Let Me In!

Modern versions of Windows, especially Windows 10, really want you to use a password.

Each week, as I set up or repair computers, I encounter people who believe the password requirement exists only to annoy them.

It does not. It exists to protect your information from people who can damage or erase it (deliberately or by accident), or steal it.

Sign In to Windows 10 the easy way

The easiest way to sign into Windows when you start up your computer is to not have a password.

Is that a good idea? No. Are people going to do that anyway? Yes. Maybe nothing bad will happen. Good luck with that.

The next easiest way is to have a password, but set Windows not to require you to use it when you sign in. This is a bad idea for the reasons above. It’s a bad idea, too, because even though you have a password, you’ll probably forget it.

Eventually, you’ll need it, and you won’t know it. Are people going to do this anyway? You bet. If you insist, here are the instructions.

Please write down your password somewhere you can find it when you need it.

Sign in to Windows 10 the easy and secure way

You still don’t want to take an extra six to 11 seconds to type a password and protect your stuff? No problem. You can set up Windows to accept a PIN, just like your banking card.

Here’s how:

  • Click on Start | Settings | Accounts |Sign-in options
  • In the PIN section, click on Add
  • Enter your password at the prompt, then type your new PIN twice
  • Click OK

You’re all set. Next time you start Windows, you’ll see a prompt for your PIN instead of your password.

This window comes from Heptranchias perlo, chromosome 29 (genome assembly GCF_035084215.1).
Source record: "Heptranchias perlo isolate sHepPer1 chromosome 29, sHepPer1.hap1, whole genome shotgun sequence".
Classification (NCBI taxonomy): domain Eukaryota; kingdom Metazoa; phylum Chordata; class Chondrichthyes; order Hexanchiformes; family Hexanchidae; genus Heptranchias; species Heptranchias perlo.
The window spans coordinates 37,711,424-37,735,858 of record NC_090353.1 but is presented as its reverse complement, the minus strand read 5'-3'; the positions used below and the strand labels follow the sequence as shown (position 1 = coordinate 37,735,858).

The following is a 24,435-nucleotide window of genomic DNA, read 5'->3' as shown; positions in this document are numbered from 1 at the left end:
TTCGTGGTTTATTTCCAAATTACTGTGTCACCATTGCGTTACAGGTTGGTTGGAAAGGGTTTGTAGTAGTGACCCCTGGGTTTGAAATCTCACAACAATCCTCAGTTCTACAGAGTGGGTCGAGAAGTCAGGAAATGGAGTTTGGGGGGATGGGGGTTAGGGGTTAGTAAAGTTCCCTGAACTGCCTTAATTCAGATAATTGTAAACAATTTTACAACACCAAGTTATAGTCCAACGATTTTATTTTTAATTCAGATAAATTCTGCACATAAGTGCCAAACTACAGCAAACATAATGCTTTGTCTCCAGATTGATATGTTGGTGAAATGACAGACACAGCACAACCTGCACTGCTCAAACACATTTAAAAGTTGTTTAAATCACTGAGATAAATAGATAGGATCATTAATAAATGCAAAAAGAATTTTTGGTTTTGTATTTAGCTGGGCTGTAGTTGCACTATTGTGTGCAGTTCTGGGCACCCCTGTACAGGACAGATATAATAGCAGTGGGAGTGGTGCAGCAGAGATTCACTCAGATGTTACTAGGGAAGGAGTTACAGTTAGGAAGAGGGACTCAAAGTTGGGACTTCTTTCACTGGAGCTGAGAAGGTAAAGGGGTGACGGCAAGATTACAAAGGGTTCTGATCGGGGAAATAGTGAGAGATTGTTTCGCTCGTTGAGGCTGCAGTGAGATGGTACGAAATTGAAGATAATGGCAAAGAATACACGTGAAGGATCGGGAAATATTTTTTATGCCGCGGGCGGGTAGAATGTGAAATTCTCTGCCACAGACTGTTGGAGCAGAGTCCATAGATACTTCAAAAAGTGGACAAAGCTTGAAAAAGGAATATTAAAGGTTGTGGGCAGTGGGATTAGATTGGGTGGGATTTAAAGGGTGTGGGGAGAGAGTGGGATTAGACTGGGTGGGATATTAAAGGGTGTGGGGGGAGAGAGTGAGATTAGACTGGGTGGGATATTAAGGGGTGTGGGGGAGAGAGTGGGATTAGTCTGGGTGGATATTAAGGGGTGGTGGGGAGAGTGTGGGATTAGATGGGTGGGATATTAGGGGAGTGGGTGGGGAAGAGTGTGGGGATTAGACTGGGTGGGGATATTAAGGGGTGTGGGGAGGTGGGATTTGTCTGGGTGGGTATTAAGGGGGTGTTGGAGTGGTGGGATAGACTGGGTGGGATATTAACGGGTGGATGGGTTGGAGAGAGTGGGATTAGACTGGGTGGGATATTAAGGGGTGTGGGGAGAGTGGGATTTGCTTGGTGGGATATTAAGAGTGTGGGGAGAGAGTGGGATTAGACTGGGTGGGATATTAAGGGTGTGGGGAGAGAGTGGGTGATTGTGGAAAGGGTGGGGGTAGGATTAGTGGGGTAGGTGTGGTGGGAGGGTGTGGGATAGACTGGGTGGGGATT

You can toggle back and forth between signing in with a PIN and a password. Windows should remember how you signed in last time and prompt for the same thing next time.

You can also sign in with a picture, or use Windows Hello if your device has the right equipment.

Switch users

If you have more than one user account on your computer, it’s easy to switch between them. You don’t even have to close your programs and sign out. (You should always save your work, however, just in case.)

To switch accounts, click on Start, then click on the current user icon in the top left portion of the menu.

You’ll see a list of other accounts on your computer. Click on the one you want to switch to.

That’s going to take you to the login screen where you’ll be prompted for the password/PIN/picture/Hello credentials of the account you’re switching to.

Windows will sign in to the account, and the original account will still run in the background. You can easily move back and forth between accounts.

Sometimes there are problems with Fast User Switching.

If one user has a lot going on or if the computer is underpowered or RAM-deprived, it can be asking too much for a machine to run two or more accounts at the same time.

Did you notice where I said you should always save your work? The other thing that sometimes happens is one user decides to turn off or restart the computer.

This will kill any running accounts without saving anyone’s work. This has happened to me. Oops. Save your work often!

Do you have a password for your computer? How do you sign in? If you’re using Windows Hello, I’d love to know how it’s working for you. Email [email protected] with your thoughts.

Do you need help with your computer? I'm here to help you and your home or business computer get along.


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About the Author

The Technology Shaman, Cate Eales, has been helping people make online computing safe, accessible, and fun for over 30 years.

Cate lives in Kelowna with her husband, Eric. She owns and operates Computer Care Kelowna, a mobile computer business providing on-site service for home and small business customers.

Cate is here to help you and your home or business computer get along.

E-mail Cate at [email protected] with comments, suggestions, or questions.

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